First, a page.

WJC12A19

John Constable: Dr Gary Day

"You don’t normally put John Constable in the same sentence as Lucien Freud but the latter was a great admirer of the painter of The Hay Wain. ‘In Constable’, Freud wrote, ‘there is no false feeling.’ He added, rather intriguingly, ‘I may be quite wrong, but I can't see Van Gogh's 'Boots' without Constable behind them.’ Often seen as Turner’s inferior, Constable has depth as well as charm. And, if Freud is right, he may be just as important a precursor of modernist as his rival Turner. This one-day course will offer an introduction to some of Constable’s famous and not so famous paintings, placing him firmly in his time but also showing that he is still relevant today. "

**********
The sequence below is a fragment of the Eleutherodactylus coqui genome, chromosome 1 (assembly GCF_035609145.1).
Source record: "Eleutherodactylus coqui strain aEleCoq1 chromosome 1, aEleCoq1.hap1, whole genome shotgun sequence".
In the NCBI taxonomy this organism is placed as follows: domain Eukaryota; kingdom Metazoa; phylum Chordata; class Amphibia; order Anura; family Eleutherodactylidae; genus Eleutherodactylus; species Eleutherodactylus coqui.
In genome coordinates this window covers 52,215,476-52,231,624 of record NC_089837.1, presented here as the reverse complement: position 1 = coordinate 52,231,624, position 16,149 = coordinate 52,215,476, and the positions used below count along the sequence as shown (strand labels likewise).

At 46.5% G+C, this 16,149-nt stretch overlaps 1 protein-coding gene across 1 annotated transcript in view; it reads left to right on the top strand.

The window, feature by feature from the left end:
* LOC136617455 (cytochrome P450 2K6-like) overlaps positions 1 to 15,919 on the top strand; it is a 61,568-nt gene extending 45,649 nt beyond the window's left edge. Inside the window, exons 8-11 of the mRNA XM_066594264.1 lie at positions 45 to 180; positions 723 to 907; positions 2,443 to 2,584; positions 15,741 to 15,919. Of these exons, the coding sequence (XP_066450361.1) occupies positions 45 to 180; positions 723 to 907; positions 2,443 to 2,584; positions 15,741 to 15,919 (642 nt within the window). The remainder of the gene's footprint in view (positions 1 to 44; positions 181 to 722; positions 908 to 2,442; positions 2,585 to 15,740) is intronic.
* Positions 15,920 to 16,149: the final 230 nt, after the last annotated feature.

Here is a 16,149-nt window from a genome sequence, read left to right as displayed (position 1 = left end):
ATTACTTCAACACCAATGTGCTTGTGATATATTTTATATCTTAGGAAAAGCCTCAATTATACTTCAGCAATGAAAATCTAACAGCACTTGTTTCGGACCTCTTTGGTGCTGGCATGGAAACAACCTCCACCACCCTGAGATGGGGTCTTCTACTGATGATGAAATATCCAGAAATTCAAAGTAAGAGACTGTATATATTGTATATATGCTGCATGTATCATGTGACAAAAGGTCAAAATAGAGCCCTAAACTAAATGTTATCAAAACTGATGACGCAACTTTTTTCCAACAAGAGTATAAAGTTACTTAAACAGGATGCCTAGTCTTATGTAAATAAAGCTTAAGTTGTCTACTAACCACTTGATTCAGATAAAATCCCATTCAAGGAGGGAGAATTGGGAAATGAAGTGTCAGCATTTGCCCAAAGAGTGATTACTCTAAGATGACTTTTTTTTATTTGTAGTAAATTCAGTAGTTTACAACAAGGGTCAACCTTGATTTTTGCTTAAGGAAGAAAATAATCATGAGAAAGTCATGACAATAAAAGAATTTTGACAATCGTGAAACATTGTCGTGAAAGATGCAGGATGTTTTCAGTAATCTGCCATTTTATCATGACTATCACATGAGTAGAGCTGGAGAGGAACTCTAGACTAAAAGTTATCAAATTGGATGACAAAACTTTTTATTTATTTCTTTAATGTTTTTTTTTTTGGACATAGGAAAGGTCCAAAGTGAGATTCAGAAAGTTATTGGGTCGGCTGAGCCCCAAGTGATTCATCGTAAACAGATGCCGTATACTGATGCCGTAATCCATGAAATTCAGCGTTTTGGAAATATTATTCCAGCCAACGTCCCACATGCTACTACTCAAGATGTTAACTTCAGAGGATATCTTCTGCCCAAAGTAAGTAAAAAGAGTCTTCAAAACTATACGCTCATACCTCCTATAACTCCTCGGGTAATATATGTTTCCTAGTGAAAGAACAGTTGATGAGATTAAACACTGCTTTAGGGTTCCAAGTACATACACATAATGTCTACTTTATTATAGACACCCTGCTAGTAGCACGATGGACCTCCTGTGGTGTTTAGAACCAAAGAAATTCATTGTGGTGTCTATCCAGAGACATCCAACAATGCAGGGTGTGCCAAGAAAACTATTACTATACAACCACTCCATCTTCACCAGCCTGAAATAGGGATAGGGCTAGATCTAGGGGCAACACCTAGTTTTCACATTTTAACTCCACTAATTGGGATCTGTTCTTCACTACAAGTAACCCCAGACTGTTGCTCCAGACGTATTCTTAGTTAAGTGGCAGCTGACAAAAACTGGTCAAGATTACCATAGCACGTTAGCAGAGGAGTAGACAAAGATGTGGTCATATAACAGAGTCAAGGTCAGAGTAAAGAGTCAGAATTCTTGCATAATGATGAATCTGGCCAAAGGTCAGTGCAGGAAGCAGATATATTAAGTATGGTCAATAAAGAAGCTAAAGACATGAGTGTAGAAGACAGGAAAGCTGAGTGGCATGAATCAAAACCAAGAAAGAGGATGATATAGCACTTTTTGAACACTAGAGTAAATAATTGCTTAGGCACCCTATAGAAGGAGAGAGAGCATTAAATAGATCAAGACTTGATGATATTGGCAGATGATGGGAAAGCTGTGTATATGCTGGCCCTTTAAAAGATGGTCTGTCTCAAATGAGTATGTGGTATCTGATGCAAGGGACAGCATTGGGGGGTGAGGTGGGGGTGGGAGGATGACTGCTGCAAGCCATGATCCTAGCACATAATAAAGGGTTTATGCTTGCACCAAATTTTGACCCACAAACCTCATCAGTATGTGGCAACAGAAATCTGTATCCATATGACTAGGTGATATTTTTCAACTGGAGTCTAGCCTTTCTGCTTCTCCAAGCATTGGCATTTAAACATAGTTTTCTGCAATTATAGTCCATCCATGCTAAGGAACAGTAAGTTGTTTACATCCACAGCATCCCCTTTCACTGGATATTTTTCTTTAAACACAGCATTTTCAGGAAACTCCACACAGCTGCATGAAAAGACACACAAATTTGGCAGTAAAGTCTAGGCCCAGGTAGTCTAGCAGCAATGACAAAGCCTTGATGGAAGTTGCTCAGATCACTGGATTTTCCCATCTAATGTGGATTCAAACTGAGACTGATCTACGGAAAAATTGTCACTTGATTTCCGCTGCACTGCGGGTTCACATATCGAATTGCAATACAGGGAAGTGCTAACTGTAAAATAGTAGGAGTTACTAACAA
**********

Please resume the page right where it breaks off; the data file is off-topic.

Tutor: Dr Gary Day

"Dr Gary Day was a principal lecturer in English at De Montfort. He gave the centenary lecture on F.R. Leavis at Cambridge and for many years was on the committee of the British Society of Eighteenth Century Studies. He is the author of five books, including one on Leavis, and his latest, The Story of Drama: Tragedy, Comedy and Sacrifice from the Greeks to the Present, was described in the Times Literary Supplement as ‘an ambitious book, richly informative, consistently readable and conscientiously argued’. He has edited various collections of essays on topics ranging from Victorian literature and culture to D H Lawrence. Gary was also for many years a columnist and reviewer for the Times Higher. His essay John Bunyan: Class and Englishness will be published in the The Oxford Handbook of John Bunyan."